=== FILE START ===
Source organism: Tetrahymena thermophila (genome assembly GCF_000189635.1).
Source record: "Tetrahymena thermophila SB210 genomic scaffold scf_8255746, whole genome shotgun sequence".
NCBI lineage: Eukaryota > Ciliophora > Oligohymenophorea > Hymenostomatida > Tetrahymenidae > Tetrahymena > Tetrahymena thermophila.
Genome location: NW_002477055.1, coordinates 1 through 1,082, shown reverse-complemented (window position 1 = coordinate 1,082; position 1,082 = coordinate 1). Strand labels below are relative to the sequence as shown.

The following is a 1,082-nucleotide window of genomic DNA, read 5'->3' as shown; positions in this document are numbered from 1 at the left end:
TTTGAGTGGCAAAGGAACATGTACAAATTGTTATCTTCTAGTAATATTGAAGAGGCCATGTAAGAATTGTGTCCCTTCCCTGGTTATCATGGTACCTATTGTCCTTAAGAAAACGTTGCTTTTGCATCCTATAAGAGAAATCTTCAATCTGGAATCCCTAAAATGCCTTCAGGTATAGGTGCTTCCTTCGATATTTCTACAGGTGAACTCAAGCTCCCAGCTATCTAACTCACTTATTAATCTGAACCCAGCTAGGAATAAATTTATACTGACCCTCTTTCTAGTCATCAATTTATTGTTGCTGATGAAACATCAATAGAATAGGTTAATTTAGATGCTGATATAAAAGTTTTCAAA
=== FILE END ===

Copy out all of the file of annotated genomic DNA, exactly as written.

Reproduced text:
Source organism: Tetrahymena thermophila (genome assembly GCF_000189635.1).
Source record: "Tetrahymena thermophila SB210 genomic scaffold scf_8255746, whole genome shotgun sequence".
NCBI lineage: Eukaryota > Ciliophora > Oligohymenophorea > Hymenostomatida > Tetrahymenidae > Tetrahymena > Tetrahymena thermophila.
Genome location: NW_002477055.1, coordinates 1 through 1,082, shown reverse-complemented (window position 1 = coordinate 1,082; position 1,082 = coordinate 1). Strand labels below are relative to the sequence as shown.

The following is a 1,082-nucleotide window of genomic DNA, read 5'->3' as shown; positions in this document are numbered from 1 at the left end:
TTTGAGTGGCAAAGGAACATGTACAAATTGTTATCTTCTAGTAATATTGAAGAGGCCATGTAAGAATTGTGTCCCTTCCCTGGTTATCATGGTACCTATTGTCCTTAAGAAAACGTTGCTTTTGCATCCTATAAGAGAAATCTTCAATCTGGAATCCCTAAAATGCCTTCAGGTATAGGTGCTTCCTTCGATATTTCTACAGGTGAACTCAAGCTCCCAGCTATCTAACTCACTTATTAATCTGAACCCAGCTAGGAATAAATTTATACTGACCCTCTTTCTAGTCATCAATTTATTGTTGCTGATGAAACATCAATAGAATAGGTTAATTTAGATGCTGATATAAAAGTTTTCAAA